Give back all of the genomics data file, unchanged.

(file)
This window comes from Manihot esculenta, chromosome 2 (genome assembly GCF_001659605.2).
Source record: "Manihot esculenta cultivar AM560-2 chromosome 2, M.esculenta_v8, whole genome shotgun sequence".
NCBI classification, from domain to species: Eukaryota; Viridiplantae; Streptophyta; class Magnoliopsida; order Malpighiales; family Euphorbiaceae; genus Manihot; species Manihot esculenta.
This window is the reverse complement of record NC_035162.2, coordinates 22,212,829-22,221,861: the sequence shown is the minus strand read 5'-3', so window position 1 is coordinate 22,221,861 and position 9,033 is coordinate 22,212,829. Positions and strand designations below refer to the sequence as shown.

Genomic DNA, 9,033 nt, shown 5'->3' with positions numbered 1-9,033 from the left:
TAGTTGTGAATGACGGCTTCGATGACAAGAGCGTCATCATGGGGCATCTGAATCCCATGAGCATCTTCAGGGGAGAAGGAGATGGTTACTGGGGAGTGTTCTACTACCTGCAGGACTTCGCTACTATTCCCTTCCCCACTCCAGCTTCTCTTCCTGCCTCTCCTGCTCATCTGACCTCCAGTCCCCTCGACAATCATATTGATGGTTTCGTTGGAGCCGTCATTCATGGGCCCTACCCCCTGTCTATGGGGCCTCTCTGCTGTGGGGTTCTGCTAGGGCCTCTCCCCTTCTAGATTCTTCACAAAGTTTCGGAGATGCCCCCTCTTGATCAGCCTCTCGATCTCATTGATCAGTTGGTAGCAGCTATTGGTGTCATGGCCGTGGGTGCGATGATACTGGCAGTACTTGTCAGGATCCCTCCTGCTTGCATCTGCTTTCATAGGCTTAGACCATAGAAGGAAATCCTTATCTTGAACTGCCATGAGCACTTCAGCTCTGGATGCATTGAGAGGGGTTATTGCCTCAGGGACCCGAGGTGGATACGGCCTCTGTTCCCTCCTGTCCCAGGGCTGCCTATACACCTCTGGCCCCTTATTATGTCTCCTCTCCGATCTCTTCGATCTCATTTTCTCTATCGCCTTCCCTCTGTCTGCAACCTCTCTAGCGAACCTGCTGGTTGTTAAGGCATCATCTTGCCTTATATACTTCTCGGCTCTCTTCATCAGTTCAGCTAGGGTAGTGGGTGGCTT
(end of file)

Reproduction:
This window comes from Manihot esculenta, chromosome 2 (genome assembly GCF_001659605.2).
Source record: "Manihot esculenta cultivar AM560-2 chromosome 2, M.esculenta_v8, whole genome shotgun sequence".
NCBI classification, from domain to species: Eukaryota; Viridiplantae; Streptophyta; class Magnoliopsida; order Malpighiales; family Euphorbiaceae; genus Manihot; species Manihot esculenta.
This window is the reverse complement of record NC_035162.2, coordinates 22,212,829-22,221,861: the sequence shown is the minus strand read 5'-3', so window position 1 is coordinate 22,221,861 and position 9,033 is coordinate 22,212,829. Positions and strand designations below refer to the sequence as shown.

Genomic DNA, 9,033 nt, shown 5'->3' with positions numbered 1-9,033 from the left:
TAGTTGTGAATGACGGCTTCGATGACAAGAGCGTCATCATGGGGCATCTGAATCCCATGAGCATCTTCAGGGGAGAAGGAGATGGTTACTGGGGAGTGTTCTACTACCTGCAGGACTTCGCTACTATTCCCTTCCCCACTCCAGCTTCTCTTCCTGCCTCTCCTGCTCATCTGACCTCCAGTCCCCTCGACAATCATATTGATGGTTTCGTTGGAGCCGTCATTCATGGGCCCTACCCCCTGTCTATGGGGCCTCTCTGCTGTGGGGTTCTGCTAGGGCCTCTCCCCTTCTAGATTCTTCACAAAGTTTCGGAGATGCCCCCTCTTGATCAGCCTCTCGATCTCATTGATCAGTTGGTAGCAGCTATTGGTGTCATGGCCGTGGGTGCGATGATACTGGCAGTACTTGTCAGGATCCCTCCTGCTTGCATCTGCTTTCATAGGCTTAGACCATAGAAGGAAATCCTTATCTTGAACTGCCATGAGCACTTCAGCTCTGGATGCATTGAGAGGGGTTATTGCCTCAGGGACCCGAGGTGGATACGGCCTCTGTTCCCTCCTGTCCCAGGGCTGCCTATACACCTCTGGCCCCTTATTATGTCTCCTCTCCGATCTCTTCGATCTCATTTTCTCTATCGCCTTCCCTCTGTCTGCAACCTCTCTAGCGAACCTGCTGGTTGTTAAGGCATCATCTTGCCTTATATACTTCTCGGCTCTCTTCATCAGTTCAGCTAGGGTAGTGGGTGGCTT